Monday, March 19, 2012

Dylan v Auden?


Mar 15, 2012 The Daily Beast

Dylan versus Auden? To brainstorm or not? Just a few of the questions that Jonah Lehrer considers in his engaging new book on creativity, “Imagine.” Casey Schwartz on whether we can create better.

Imagine: How Creativity Works. By Jonah Lehrer. 304 pages. Houghton Mifflin Harcourt. US$26. 

We begin with Bob Dylan. Dylan in 1965, during the low point of his career, as Jonah Lehrer writes in his new book Imagine. He was sick of his sound, ready to give up on the whole enterprise. He’d found commercial success, but he’d lost his taste for it. He no longer had the sense of doing something original. He was going to quit music, he said, and he took off to a secluded cabin in the woods. He didn’t bother to bring his guitar.

It was here, alone in his cabin, feeling irrevocably stumped, that Dylan, as if out of nowhere, had his major breakthrough. The lyrics came rushing out of him. He scrambled to write them all down. The result would transform his career. “Like a Rolling Stone,” with its vivid, raw, unrestrained lyrics, changed rock n’ roll, breaking the rules of tidy song composition that had previously dictated the shape of most pop songs.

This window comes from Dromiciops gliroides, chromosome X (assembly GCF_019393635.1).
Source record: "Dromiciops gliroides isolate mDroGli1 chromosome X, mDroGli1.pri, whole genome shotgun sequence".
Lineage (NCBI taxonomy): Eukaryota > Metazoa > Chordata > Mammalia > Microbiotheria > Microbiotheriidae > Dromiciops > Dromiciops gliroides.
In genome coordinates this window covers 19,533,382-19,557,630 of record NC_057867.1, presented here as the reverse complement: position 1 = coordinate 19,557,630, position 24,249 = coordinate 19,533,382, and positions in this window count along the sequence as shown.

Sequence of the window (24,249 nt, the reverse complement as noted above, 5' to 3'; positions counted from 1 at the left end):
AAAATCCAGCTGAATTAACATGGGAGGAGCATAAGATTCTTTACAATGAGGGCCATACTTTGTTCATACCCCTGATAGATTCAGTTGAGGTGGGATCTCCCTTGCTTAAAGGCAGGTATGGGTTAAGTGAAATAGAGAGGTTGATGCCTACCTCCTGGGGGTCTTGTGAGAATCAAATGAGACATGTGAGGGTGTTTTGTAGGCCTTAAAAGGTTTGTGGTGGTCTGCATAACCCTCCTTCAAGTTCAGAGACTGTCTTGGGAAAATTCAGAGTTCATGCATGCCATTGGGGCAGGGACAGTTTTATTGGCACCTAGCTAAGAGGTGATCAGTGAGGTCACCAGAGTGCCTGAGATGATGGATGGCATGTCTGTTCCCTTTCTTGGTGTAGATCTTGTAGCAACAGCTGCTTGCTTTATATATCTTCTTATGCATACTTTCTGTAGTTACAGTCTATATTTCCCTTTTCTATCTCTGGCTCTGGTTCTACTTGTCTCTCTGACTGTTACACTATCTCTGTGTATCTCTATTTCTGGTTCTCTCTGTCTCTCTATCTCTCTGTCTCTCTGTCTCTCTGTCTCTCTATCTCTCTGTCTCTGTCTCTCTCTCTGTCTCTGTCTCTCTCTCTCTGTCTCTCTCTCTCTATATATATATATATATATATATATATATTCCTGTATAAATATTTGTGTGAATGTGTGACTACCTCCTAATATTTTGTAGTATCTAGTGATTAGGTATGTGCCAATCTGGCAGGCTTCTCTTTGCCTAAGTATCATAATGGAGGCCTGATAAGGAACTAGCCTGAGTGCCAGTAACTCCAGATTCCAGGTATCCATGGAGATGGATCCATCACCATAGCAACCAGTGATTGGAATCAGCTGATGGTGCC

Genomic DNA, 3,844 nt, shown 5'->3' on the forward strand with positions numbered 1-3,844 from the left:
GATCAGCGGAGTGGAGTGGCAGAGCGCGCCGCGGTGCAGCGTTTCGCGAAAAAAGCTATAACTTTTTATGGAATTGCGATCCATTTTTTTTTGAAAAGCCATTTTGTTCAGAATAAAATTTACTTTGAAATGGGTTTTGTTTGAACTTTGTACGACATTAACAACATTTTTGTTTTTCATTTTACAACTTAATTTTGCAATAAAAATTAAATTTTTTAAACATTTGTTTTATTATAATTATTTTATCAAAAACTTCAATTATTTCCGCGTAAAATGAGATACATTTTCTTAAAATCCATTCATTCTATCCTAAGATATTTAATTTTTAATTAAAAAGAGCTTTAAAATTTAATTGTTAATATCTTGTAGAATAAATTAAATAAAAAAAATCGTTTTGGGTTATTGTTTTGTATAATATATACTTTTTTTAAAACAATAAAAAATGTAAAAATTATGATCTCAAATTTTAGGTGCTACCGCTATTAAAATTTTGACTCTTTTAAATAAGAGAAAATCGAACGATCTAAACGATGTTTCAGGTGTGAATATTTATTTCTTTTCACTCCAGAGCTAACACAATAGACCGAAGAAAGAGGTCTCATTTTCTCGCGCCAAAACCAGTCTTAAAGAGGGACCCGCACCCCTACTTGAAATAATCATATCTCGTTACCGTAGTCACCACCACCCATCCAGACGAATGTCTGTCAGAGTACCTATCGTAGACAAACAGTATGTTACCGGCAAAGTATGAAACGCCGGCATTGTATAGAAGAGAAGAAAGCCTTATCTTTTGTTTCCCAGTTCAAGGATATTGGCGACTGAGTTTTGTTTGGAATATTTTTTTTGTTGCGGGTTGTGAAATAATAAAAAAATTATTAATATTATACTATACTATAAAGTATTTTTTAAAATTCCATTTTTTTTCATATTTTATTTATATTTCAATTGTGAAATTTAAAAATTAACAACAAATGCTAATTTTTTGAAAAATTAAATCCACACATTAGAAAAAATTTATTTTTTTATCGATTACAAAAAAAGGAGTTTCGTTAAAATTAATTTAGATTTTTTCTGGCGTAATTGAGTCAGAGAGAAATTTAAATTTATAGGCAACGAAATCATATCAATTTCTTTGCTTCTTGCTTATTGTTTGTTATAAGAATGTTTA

“It is often only at this point, after we’ve stopped searching for the answer, that the answer often arrives,” Lehrer writes. “And when a solution does appear, it doesn’t come in dribs and drabs; the puzzle isn’t solved one piece at a time. Rather, the solution is shocking in its completeness.”
Just 30, Lehrer has become something of an empire unto himself in the world of science journalism. He has a column in the Wall Street Journal, a blog at Wired Magazine, and regularly contributes to The New Yorker. He is now the author of three books. His focus is neuroscience, his persona affable, reasonable, and calm.
In his new book, Lehrer takes a Gladwell-esque approach, weaving together examples of creativity—including people, places, and spaces—with the science that might explain it. So Lehrer turns to neuroscience to see what it has to say on the subject of how an insight like Bob Dylan’s suddenly comes to surface.
Full piece at Daily Beast

No comments: